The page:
About 150 nighttime bus trips per week introduced as a pilot in and around Boston will become a permanent feature on the MBTA, but the T will no longer offer service after 1 a.m. after officials cited insufficient ridership and high costs.
The MBTA plans to continue to offer greater frequency on key bus routes between 10 p.m. and 12 a.m., and several lines will see final trips past 12:30 a.m., two components of a pilot that drew thousands of riders. Most of the trips involve Boston neighborhoods and communities north of the city such as Chelsea, Revere, Malden and Everett.
The decision was solidified with a 3-0 vote by the T's oversight board Monday.
"This is a fabulous piece of work that really provides a service for those that are transit-dependent," said Fiscal and Management Control Board Chair Joseph Aiello.
About 120 trips — the largest chunk of the pilot — will be added to existing routes in the 10 p.m. to midnight category. Another 30 to 40 will push back the last trip on certain routes into the early-morning hours.
So-called "late night spine" trips offered between 1 a.m. and 3 a.m. did not draw nearly as much use as the other parts of the pilot, and given that each trip in that range had an operating subsidy of more than $16 per trip — more than triple the other overnight pilot categories — the board decided it was not worth the cost.
"We put a pilot in place according to the process," MBTA General Manager Steve Poftak told reporters. "We didn't get the ridership we thought we'd get."
Three out of four parts of the overnight pilot are now enshrined as permanent MBTA policy following a December 2018 vote to continue "early bird" bus trips starting at 4 a.m. Resources that had been dedicated to the "late night spine" portion of the overnight pilot will be redirected into the other components of the program.
By cutting trips after 1 a.m., though, the MBTA once again limits its late-night options for commuters. After roughly two years of extending weekend subway trips until 2 a.m., the T pulled the plug in 2016, citing upwards of $10 million per year in savings.
Advocates who have long pushed for better overnight mobility options urged the board to keep options in place, describing it as a crucial for workers in hospitality, food service and other fields that have shifted hours.
"Boston is a 24-hour city, and our transit system should provide options for travelers, especially those coming home from work late in the evening or early in the morning," said Matt Moran, director of the City of Boston's transit team. "We understand that late-night bus service may not have drawn the ridership we'd hoped. However, there might be reasons for this because people clearly are out and about early in the morning."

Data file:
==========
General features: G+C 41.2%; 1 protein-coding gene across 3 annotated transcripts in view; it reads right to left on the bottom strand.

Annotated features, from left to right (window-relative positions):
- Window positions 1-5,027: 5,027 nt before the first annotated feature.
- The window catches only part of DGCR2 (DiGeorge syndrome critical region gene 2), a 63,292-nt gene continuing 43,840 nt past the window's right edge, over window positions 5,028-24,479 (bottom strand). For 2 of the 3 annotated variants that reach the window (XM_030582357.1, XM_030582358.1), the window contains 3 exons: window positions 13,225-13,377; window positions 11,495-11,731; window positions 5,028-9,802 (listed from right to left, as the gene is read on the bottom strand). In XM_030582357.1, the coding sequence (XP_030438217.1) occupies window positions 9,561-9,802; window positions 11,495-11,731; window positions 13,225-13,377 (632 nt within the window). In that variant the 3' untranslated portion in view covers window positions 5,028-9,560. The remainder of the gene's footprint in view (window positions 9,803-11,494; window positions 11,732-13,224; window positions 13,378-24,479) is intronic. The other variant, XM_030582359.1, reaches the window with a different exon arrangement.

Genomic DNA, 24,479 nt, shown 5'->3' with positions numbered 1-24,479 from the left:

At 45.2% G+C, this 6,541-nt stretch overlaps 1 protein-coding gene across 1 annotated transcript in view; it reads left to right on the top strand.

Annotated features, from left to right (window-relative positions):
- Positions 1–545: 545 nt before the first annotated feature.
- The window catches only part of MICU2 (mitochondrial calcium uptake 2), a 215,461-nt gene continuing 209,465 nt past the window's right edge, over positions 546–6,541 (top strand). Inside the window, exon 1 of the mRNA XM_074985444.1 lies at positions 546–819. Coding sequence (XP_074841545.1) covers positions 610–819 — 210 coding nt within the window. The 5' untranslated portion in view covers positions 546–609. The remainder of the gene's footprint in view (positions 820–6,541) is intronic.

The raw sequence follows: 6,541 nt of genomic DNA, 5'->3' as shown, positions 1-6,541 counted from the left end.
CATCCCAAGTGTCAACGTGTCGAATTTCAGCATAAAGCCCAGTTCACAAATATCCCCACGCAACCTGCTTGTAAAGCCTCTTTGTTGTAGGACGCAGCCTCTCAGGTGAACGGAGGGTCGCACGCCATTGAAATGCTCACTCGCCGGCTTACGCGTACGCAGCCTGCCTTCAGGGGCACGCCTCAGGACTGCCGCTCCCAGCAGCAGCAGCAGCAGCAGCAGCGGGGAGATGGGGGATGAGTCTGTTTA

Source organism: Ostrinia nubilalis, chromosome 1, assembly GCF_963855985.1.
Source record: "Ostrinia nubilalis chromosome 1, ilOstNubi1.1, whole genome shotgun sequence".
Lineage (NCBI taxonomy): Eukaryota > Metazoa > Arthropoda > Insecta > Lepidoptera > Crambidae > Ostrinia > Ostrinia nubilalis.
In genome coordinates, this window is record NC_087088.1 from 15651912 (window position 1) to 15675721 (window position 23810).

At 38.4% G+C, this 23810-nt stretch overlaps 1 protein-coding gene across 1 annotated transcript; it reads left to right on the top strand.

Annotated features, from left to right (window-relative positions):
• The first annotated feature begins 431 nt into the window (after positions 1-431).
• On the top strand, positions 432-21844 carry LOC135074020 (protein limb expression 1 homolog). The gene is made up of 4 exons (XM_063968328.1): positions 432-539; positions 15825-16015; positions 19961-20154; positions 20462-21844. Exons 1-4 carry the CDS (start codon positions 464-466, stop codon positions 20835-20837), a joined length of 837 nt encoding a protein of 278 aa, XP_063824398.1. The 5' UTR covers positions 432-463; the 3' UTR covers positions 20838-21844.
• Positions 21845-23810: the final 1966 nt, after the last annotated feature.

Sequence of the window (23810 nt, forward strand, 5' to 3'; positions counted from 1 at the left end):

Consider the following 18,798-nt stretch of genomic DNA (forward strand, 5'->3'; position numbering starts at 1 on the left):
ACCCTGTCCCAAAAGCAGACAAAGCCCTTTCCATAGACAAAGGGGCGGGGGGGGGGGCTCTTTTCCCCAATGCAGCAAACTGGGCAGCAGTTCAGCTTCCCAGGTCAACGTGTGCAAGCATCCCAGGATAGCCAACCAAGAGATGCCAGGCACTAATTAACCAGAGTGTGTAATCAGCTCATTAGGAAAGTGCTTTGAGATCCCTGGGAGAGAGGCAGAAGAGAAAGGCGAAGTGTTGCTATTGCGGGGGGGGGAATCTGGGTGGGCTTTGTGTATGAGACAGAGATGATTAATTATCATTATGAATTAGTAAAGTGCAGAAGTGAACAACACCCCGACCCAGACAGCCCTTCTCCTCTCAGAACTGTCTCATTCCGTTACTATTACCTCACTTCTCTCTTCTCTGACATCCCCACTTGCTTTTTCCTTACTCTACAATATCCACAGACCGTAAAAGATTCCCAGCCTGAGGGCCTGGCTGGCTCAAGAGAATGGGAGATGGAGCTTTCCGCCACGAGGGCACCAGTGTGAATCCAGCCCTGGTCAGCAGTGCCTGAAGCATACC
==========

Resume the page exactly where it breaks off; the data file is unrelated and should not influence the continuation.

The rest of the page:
Moran asked the board to work with city officials to determine exactly why the latest attempt at post-1 a.m. service did not draw enough use — perhaps because of insufficient marketing — and to take another pass at a similar program in the future.
Asked by reporters if the MBTA was formally turning its back on offering around-the-clock service, Poftak said he did not believe that was the case.
"We're committed to addressing demand where we see it," Poftak said. "We're going to reallocate resources to deal with demand where there's crowding on later buses. The T's ready to address demand wherever it occurs, particularly on the bus system, within our resources. So I wouldn't use the verb you're using."
The MBTA's board on Monday also reopened a process to accept pilot program proposals that will allow municipalities and other groups to propose test versions of service changes. A draft schedule discussed at Monday's meeting indicated that proposals would be accepted over the summer with pilots to begin by fall 2020, and members will receive an update on the process next month.
Correction: An earlier version of this story incorrectly reported the MBTA's Fiscal and Management Control Board delayed a final vote on re-opening a process to accept pilot program proposals. The board agreed without voting to re-open the program.
This article was originally published on June 03, 2019.